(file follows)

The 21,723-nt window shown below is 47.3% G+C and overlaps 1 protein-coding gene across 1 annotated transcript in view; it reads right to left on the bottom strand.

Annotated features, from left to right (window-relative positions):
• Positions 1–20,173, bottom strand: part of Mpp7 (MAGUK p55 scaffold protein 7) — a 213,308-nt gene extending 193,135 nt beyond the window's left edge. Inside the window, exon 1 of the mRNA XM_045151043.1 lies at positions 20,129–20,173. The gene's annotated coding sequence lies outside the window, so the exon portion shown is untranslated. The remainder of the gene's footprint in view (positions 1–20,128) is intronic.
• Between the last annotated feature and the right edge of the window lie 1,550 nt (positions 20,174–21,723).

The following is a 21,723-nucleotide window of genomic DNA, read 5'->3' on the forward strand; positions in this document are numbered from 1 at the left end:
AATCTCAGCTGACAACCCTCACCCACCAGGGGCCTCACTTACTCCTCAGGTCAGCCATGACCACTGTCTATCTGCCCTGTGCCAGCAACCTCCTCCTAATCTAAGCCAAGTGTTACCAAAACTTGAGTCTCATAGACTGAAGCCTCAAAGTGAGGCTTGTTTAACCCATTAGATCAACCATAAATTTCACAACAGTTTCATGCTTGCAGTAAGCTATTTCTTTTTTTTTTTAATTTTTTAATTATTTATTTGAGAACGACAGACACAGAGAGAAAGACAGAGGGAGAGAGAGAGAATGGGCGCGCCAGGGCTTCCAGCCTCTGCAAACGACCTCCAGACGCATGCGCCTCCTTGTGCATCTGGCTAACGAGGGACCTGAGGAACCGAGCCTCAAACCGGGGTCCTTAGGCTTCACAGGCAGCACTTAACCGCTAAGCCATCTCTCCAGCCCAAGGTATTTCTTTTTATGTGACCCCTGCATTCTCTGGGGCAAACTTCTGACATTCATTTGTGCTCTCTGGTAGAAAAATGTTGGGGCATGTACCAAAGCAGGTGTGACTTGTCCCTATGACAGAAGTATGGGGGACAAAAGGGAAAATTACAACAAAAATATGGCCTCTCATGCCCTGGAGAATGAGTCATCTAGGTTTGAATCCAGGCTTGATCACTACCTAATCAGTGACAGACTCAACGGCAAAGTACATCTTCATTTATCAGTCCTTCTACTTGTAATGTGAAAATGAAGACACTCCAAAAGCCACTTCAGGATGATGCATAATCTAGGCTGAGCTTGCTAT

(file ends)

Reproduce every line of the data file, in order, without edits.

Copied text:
The 21,723-nt window shown below is 47.3% G+C and overlaps 1 protein-coding gene across 1 annotated transcript in view; it reads right to left on the bottom strand.

Annotated features, from left to right (window-relative positions):
• Positions 1–20,173, bottom strand: part of Mpp7 (MAGUK p55 scaffold protein 7) — a 213,308-nt gene extending 193,135 nt beyond the window's left edge. Inside the window, exon 1 of the mRNA XM_045151043.1 lies at positions 20,129–20,173. The gene's annotated coding sequence lies outside the window, so the exon portion shown is untranslated. The remainder of the gene's footprint in view (positions 1–20,128) is intronic.
• Between the last annotated feature and the right edge of the window lie 1,550 nt (positions 20,174–21,723).

The following is a 21,723-nucleotide window of genomic DNA, read 5'->3' on the forward strand; positions in this document are numbered from 1 at the left end:
AATCTCAGCTGACAACCCTCACCCACCAGGGGCCTCACTTACTCCTCAGGTCAGCCATGACCACTGTCTATCTGCCCTGTGCCAGCAACCTCCTCCTAATCTAAGCCAAGTGTTACCAAAACTTGAGTCTCATAGACTGAAGCCTCAAAGTGAGGCTTGTTTAACCCATTAGATCAACCATAAATTTCACAACAGTTTCATGCTTGCAGTAAGCTATTTCTTTTTTTTTTTAATTTTTTAATTATTTATTTGAGAACGACAGACACAGAGAGAAAGACAGAGGGAGAGAGAGAGAATGGGCGCGCCAGGGCTTCCAGCCTCTGCAAACGACCTCCAGACGCATGCGCCTCCTTGTGCATCTGGCTAACGAGGGACCTGAGGAACCGAGCCTCAAACCGGGGTCCTTAGGCTTCACAGGCAGCACTTAACCGCTAAGCCATCTCTCCAGCCCAAGGTATTTCTTTTTATGTGACCCCTGCATTCTCTGGGGCAAACTTCTGACATTCATTTGTGCTCTCTGGTAGAAAAATGTTGGGGCATGTACCAAAGCAGGTGTGACTTGTCCCTATGACAGAAGTATGGGGGACAAAAGGGAAAATTACAACAAAAATATGGCCTCTCATGCCCTGGAGAATGAGTCATCTAGGTTTGAATCCAGGCTTGATCACTACCTAATCAGTGACAGACTCAACGGCAAAGTACATCTTCATTTATCAGTCCTTCTACTTGTAATGTGAAAATGAAGACACTCCAAAAGCCACTTCAGGATGATGCATAATCTAGGCTGAGCTTGCTAT